Ask if you can hold onto his dice between play sessions, and test them yourself if he consents, or lend him a set of dice to use while he plays at your table.
You can test whether a set of dice is weighted towards a specific result by using the test found in this question here. It will require a fair bit of epsom salt and a few hours of time, but if you're willing to do it, the test can quite easily determine a dies bias (as long as it isn't a D4 anyway).
This method will NOT determine certain kinds of fixed dice, such as shaved surfaces (where one side of the die is shaved off so that the die isn't a perfect cube, causing an imbalance towards one side because of its more rectangular shape), shaved angles (where certain angles are shaved to be larger than others, causing the die to land on the sides with the largest face more often), nor will it detect dice with liquid metal cores like gallium (which become liquid when heated up in a hand, and when the metal core becomes a solid again, it can cause the die to be weighted towards a specific result).
It will determine dice that have an improper weight as a result of air bubbles inside the dice, or more dense sections of the dice cooling as part of the manufacturing process. Most dice that are non-clear that are manufactured by Chessex fall into this category, you can find out more about that in the above question/answer.
If he consents to leave his dice for you to test
Test them. Determine their bias, and notate your results thoroughly. If it turns out that all of the dice are weighted towards high numbers, it might not necessarily be through fault of his own, he could've just bought some poorly balanced dice through Chessex. Explain to him that there are few dice that are perfect, and keep some of the epsom solution so you can show him how the dice were tested.
If he doesn't consent, and refuses to use other dice
There's a distinct possibility that he knows about their bias, or purchased the dice weighted on purpose, this is the most likely scenario which would indicate possible guilt, you can't really prove that he's lying to you, but his refusal to use dice that you have deemed fair might indicate that he is being intentionally manipulative at your table, and generally doesn't fit in very well with the social contract of most dungeons and dragons groups.
If this is the case, tell him that if he won't let you test his dice, that you'll be expelling him from the group until he will either use a set of dice you yourself have tested to be balanced, or are allowed to test his dice to determine their slant.
It isn't fair to your other players to allow cheating at your table, and if his dice are actually weighted in a way that would be fair, it could negatively impact the gaming experience of everyone at the table other than him. Nobody likes a Mary Sue, just like nobody likes a cheater.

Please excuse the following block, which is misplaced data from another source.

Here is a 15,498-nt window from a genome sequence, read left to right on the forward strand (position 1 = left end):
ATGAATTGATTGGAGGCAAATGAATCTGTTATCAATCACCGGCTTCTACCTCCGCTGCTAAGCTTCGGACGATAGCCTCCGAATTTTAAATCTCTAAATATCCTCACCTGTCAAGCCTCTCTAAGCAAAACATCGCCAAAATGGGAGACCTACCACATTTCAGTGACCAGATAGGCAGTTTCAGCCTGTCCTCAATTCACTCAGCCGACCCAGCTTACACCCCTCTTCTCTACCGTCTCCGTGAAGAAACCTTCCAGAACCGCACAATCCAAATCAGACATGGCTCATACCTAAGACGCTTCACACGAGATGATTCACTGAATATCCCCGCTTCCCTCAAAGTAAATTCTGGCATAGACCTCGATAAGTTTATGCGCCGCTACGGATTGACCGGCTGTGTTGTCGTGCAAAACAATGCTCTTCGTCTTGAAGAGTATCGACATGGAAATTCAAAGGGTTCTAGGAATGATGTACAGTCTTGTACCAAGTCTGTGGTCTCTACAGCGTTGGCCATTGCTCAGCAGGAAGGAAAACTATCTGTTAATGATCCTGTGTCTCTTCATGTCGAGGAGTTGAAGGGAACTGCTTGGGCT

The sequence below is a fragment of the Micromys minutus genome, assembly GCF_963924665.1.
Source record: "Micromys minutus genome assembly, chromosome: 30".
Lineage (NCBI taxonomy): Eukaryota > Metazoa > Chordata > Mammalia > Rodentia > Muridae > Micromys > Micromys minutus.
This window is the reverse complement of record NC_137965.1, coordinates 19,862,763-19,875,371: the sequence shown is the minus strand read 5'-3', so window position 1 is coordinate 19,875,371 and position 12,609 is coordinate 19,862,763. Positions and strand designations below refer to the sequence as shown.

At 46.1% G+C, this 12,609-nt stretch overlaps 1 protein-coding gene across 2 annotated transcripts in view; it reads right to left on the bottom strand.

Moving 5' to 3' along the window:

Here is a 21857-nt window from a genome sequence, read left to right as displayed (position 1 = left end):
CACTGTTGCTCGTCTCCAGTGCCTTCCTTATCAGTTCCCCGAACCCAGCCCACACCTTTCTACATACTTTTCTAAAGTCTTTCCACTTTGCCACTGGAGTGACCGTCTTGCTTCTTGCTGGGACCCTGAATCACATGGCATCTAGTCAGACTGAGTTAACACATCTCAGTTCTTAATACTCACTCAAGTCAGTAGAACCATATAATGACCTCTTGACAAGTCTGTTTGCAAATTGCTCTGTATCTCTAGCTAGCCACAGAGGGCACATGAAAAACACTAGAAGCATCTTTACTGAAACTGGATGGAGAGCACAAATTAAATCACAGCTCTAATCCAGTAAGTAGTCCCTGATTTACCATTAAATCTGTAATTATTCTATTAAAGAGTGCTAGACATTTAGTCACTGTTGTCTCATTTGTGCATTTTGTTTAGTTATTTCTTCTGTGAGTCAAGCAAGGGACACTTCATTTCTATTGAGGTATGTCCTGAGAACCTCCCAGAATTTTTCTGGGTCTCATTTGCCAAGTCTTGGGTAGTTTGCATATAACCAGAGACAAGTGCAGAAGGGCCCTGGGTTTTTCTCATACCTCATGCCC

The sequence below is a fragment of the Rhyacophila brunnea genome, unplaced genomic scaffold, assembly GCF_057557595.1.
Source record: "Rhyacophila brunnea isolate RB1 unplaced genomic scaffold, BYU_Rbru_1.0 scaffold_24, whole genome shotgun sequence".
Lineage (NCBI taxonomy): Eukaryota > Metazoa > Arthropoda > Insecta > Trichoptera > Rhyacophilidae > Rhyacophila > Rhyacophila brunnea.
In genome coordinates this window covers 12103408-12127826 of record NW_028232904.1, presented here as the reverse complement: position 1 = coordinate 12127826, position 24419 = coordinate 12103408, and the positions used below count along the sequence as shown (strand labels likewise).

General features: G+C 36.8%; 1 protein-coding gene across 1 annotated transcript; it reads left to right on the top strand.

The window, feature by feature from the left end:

There's a chance he's probably going to play the guilt card and attempt to guilt you into letting him stay even if this occurs, probably something like, "You have no proof yet you're still kicking me from your table, that's not fair to me."
If they do offer a rebuttal like this, just tell him that he is acting in a manner that confirms his guilt, and that if he had nothing to hide, he would have allowed his dice to be tested or to just be a cool dude and use someone else's dice for the remainder of the games.
If he doesn't consent to their testing, but will use other dice
Probably the easiest scenario that doesn't require science or thorough testing of dice honestly. If he will just use other dice, that completely takes the potentially loaded dice out of the equation, and allows for a complete diffused situation. No more bad dice = No more ridiculous rolls.
During the later years of the D&D Championship Series, a professional D&D competition; (Yes, they exist) everyone who entered and played was issued a set of dice, and were not allowed to use their own, this is to prevent the entry of biased rolls in the competition and ensure fairness for every participant.
You could pull a similar card with your table, buy as many sets of clear, see-through dice (with no air bubbles if possible), test them, and give everyone who sits at your table a set. They can use no other dice that you haven't given them. This takes away the fun of using your own personal set of dice, putting your dice in dice jail, or exiling them to the top of the dice tower, but insures fairness.
That's a huge trade off though. Many would consider the use of your own dice one of the staples of Dungeons and Dragons, and should only be done as a last resort in the event of suspected cheating.